The modern world's denial of God necessitates a denial of the nature of man and woman. If God is really a figment of one's imagination, then this would render man's being made in His image impossible. The philosophy of godlessness is the basis of the secular world's war on human nature.
But this war on human nature cannot be critiqued using the conventional talking points. It's not just that "men are men, and women are women"; it's that men are called to fulfill their manliness (masculinity) and women are called to fulfill their womanliness (femininity).
These basic differences are the reason that G. Stanley Hall, the first president of the American Psychological Association, went so far as to condemn coeducation. Hall, a eugenicist who was no friend of Christianity, stated that "manliness and womanliness need a different regimen to bring them to their perfect flower."
Hall's disapproval of coeducation was not controversial at the time, but today such sentiments are considered radioactive.
Friedrich Foerster, a German philosopher who publicly opposed the Nazis, also did not think highly of coeducation. He held that it results in "making the boy effeminate and causing the girl to lose much of the natural grace and charm of her sex."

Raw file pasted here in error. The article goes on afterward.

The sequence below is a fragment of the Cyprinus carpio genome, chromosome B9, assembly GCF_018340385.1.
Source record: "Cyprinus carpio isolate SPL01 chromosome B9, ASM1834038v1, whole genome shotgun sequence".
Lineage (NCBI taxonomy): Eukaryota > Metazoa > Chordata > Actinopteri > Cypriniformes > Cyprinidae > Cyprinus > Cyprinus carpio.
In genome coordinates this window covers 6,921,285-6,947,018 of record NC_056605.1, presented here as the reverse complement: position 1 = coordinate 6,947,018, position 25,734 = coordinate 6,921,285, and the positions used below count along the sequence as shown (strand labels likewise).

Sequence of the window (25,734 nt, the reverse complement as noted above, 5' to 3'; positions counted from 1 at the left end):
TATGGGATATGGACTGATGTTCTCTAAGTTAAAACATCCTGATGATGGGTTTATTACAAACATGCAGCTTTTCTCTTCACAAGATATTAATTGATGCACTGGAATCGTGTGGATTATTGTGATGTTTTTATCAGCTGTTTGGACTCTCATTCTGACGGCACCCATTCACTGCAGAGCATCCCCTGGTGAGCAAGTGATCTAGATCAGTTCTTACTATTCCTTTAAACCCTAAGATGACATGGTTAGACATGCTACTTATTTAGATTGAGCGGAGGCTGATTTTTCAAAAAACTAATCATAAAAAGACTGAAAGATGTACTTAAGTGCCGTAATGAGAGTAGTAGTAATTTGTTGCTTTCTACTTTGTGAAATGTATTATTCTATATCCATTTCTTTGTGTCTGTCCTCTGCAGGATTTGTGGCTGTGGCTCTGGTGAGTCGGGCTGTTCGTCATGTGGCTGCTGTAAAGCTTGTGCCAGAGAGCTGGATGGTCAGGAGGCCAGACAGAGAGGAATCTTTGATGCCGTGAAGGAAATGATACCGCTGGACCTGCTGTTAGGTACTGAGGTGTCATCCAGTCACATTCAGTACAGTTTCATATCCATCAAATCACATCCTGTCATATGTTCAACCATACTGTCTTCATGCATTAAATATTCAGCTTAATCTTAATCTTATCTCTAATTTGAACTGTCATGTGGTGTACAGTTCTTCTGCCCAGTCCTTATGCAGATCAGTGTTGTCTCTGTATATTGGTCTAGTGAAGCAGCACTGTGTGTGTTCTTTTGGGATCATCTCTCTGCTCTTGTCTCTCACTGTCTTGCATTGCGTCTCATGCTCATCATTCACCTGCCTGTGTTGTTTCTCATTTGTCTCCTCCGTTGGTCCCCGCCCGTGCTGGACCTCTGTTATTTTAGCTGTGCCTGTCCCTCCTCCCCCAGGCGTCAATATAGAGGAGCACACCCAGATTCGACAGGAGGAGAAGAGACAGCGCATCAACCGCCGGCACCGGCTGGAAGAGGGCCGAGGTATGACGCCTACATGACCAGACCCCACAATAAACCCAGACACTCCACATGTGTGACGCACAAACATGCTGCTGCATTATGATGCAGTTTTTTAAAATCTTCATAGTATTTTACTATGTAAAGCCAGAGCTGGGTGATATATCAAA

Pope Pius XI, later in his encyclical On Christian Education, even called coeducation "false" and "harmful."
In today's world, these statements are unheard of. But a century ago, when coeducation was still relatively new, they were quite normal. As a reference point, only about half of colleges and universities were coeducational in 1910.
Foerster explained well his reasoning for denouncing boys and girls learning together. He believed coeducation to be contrary to the nature of education, whose purpose is "to preserve to each sex its own proper character and to develop the psychic qualities characteristic of each."
Granted, there are some perks of coeducation, such as affordability and regular social interaction between the sexes. This, however, is not the focus.
The point is that the incarnational vocation, one which pursues the perfecting of man as man and woman as woman, begins by acknowledging the differences between the sexes — a reality completely ignored in secular education.
As the title suggests, the third vocation is the familial vocation, which is centered on the family. Dr. Dilsaver explains that this "is the fundamental locus of the previous two crucial human vocations. It is in the family that the fullness of gender is expressed and comes to full fruition."
In the context of this vocation, both the husband-father duties and wife-mother duties are explicated.
Fr. Brian Mullady, O.P., breaks this down in his book Christian Social Order: "The role of the father is more one of intellectual affirmation. ... The role of the mother is more one of emotional tenderness. ... [The husband] must be the spiritual head of the family, [and the wife] is the spiritual heart of the family."
The familial vocation is also found in the evangelical vocation of the priest and religious, who share in Christ's victimhood for the spiritual good of others.
All three vocations (imago Dei, incarnational and familial) are engrained in the very nature of man and ought to be pursued.